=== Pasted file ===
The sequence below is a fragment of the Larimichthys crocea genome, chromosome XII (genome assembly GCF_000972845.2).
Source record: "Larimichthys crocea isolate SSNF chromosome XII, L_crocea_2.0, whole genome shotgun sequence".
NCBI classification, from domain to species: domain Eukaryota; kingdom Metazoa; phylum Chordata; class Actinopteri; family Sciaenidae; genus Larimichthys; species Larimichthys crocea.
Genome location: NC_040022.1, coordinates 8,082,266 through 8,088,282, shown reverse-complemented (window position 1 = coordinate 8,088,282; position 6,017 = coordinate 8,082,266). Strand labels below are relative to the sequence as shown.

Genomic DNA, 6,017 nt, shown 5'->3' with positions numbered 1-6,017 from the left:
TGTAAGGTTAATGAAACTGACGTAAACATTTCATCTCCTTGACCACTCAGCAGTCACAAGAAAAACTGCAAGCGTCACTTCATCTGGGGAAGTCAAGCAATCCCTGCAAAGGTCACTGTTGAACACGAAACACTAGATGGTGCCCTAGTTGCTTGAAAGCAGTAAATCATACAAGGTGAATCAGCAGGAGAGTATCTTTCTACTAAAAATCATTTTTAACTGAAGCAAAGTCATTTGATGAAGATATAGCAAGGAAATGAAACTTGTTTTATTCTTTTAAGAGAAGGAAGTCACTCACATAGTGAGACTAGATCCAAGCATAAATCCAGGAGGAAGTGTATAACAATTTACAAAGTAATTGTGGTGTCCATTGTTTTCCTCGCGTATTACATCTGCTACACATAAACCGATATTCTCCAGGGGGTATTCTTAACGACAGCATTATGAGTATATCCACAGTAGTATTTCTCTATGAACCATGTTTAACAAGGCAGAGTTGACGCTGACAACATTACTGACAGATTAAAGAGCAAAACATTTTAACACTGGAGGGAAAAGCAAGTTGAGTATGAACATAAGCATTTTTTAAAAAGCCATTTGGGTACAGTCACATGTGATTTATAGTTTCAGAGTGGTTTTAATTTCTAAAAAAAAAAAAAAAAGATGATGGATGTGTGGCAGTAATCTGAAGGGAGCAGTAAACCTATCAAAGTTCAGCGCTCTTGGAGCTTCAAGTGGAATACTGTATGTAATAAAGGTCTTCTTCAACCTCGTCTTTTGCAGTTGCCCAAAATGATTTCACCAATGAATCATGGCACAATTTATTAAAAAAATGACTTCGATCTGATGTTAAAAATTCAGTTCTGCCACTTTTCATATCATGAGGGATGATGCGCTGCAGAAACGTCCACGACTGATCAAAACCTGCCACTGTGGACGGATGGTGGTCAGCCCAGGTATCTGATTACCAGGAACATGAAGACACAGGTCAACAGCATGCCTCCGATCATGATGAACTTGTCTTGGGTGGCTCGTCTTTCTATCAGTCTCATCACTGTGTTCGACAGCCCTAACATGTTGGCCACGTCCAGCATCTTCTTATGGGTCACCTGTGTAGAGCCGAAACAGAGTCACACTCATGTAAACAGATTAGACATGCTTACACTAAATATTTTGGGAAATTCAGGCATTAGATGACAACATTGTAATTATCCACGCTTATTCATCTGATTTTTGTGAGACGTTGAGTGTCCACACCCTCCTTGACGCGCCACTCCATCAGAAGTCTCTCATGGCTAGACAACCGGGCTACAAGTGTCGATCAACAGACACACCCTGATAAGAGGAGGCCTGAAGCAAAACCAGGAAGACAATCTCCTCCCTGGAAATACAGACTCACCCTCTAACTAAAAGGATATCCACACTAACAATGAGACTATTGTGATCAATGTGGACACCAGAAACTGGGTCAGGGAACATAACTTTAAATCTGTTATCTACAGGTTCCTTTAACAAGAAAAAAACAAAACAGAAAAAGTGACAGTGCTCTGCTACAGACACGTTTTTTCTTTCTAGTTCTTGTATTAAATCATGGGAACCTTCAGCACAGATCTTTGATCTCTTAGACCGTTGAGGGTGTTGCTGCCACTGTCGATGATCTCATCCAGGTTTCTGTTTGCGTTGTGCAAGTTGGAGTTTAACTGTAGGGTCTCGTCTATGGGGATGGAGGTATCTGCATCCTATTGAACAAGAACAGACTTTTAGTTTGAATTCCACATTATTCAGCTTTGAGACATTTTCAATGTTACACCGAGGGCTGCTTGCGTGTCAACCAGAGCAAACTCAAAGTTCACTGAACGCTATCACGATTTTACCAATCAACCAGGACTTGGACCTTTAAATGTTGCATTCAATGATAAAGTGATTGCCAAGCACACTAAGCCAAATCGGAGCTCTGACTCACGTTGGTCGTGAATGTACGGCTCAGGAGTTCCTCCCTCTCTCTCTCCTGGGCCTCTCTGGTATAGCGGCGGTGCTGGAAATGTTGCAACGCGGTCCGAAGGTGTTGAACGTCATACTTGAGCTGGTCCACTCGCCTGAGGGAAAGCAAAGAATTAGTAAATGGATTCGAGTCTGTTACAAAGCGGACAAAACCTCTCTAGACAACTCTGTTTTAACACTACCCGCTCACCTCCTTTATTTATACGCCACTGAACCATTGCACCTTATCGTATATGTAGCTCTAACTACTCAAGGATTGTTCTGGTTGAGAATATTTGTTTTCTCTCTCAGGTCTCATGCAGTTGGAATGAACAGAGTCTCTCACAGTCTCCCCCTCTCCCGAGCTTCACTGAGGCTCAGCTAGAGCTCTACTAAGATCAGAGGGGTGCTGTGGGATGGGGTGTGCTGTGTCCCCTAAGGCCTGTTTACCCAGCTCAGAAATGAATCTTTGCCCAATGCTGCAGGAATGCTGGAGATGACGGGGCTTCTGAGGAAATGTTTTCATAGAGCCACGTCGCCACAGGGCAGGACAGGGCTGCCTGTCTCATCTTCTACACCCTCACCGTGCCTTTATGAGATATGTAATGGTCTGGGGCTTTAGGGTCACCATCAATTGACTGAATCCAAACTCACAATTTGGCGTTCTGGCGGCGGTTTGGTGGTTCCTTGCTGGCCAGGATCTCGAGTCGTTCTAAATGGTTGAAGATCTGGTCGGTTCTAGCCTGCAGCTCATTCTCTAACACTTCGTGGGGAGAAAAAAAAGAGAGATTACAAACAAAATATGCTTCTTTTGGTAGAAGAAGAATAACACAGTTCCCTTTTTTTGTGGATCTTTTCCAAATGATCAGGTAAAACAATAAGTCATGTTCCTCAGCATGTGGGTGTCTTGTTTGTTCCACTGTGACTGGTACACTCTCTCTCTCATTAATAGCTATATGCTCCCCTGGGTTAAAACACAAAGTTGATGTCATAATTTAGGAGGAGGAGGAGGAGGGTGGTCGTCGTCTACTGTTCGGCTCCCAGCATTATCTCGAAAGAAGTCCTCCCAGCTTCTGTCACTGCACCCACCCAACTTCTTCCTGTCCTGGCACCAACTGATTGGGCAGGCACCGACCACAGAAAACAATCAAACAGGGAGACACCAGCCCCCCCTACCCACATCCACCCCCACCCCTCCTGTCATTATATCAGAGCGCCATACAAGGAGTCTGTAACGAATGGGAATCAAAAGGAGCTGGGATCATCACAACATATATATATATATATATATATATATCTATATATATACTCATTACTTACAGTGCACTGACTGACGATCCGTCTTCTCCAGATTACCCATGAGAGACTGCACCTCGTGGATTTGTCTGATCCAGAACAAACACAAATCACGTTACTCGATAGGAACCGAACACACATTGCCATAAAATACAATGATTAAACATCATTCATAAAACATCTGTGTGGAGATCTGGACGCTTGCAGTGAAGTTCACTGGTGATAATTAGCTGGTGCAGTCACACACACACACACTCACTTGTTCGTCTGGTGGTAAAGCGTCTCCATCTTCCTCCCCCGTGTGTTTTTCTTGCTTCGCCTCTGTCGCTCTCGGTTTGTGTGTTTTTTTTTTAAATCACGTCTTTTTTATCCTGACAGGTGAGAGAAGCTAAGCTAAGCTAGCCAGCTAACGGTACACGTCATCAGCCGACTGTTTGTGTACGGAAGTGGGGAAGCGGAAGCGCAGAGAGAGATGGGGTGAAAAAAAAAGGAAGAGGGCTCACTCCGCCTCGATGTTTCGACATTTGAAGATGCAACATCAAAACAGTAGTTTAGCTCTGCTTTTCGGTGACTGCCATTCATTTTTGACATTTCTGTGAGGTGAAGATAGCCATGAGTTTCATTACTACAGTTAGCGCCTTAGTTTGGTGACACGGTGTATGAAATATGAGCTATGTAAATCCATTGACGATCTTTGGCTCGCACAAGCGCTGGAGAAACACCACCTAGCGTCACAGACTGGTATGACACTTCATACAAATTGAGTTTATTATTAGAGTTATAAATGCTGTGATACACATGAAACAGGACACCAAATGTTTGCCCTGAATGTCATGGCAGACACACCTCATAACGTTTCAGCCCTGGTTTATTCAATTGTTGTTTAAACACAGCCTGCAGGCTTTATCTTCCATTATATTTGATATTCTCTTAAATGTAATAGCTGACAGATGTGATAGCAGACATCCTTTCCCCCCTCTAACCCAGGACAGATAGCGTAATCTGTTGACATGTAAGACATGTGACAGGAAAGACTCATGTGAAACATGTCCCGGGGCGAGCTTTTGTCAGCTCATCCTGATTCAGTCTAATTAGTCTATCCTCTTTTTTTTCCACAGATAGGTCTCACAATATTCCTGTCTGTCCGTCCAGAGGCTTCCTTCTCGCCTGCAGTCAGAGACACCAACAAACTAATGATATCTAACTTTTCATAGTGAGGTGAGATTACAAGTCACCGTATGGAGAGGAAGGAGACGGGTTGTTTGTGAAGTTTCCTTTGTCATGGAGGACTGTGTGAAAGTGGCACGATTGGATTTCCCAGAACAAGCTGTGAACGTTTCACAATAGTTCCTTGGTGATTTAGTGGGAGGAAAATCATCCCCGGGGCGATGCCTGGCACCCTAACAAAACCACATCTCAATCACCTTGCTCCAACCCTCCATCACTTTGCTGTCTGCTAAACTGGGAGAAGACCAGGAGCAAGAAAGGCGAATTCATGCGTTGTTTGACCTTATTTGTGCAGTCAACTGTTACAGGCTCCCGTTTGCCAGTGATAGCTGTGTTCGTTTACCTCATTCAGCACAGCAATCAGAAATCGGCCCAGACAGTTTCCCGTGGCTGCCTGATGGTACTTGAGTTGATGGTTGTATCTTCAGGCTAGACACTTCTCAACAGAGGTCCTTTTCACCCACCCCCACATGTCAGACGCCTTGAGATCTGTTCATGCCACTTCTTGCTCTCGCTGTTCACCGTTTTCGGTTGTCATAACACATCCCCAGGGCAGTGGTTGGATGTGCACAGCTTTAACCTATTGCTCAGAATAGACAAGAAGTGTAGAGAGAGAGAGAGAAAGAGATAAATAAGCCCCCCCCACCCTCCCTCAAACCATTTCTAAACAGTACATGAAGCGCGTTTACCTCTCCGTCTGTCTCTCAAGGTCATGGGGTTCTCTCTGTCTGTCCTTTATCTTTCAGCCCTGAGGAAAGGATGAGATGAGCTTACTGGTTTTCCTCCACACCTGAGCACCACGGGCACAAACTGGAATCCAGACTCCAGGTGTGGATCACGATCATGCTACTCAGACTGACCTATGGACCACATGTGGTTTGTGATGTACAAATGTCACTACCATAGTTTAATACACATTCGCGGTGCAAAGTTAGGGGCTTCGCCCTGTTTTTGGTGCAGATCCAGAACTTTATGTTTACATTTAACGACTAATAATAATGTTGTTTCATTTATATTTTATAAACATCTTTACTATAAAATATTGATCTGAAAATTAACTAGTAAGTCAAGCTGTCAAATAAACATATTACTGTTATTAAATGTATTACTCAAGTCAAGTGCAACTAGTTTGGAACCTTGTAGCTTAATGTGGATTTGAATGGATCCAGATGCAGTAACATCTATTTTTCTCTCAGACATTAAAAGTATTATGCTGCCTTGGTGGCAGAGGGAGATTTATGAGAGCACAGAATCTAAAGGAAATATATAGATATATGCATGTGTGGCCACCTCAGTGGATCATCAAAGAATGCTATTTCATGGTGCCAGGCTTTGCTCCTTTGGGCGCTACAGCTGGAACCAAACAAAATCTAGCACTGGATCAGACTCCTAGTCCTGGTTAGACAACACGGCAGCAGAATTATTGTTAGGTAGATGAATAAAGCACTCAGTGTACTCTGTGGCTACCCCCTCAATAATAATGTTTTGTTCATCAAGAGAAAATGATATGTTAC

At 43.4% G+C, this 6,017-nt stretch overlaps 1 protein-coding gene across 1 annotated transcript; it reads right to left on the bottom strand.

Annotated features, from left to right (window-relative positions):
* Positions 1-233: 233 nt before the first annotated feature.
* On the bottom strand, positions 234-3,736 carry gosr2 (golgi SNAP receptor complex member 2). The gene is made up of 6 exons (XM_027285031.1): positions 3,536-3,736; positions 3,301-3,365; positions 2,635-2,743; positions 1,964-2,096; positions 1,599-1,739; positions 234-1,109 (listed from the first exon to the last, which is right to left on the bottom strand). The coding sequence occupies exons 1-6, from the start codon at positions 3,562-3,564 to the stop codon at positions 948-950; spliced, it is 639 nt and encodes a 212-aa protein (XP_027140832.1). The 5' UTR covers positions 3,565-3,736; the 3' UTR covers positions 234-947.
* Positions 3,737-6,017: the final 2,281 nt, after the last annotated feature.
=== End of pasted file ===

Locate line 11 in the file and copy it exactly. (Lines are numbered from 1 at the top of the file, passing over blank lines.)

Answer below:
* Positions 3,737-6,017: the final 2,281 nt, after the last annotated feature.